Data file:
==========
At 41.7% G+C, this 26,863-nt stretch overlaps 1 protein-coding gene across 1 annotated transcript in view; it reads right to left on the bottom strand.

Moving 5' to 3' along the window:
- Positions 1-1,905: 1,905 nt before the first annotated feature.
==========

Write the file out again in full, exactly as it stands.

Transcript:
At 41.7% G+C, this 26,863-nt stretch overlaps 1 protein-coding gene across 1 annotated transcript in view; it reads right to left on the bottom strand.

Moving 5' to 3' along the window:
- Positions 1-1,905: 1,905 nt before the first annotated feature.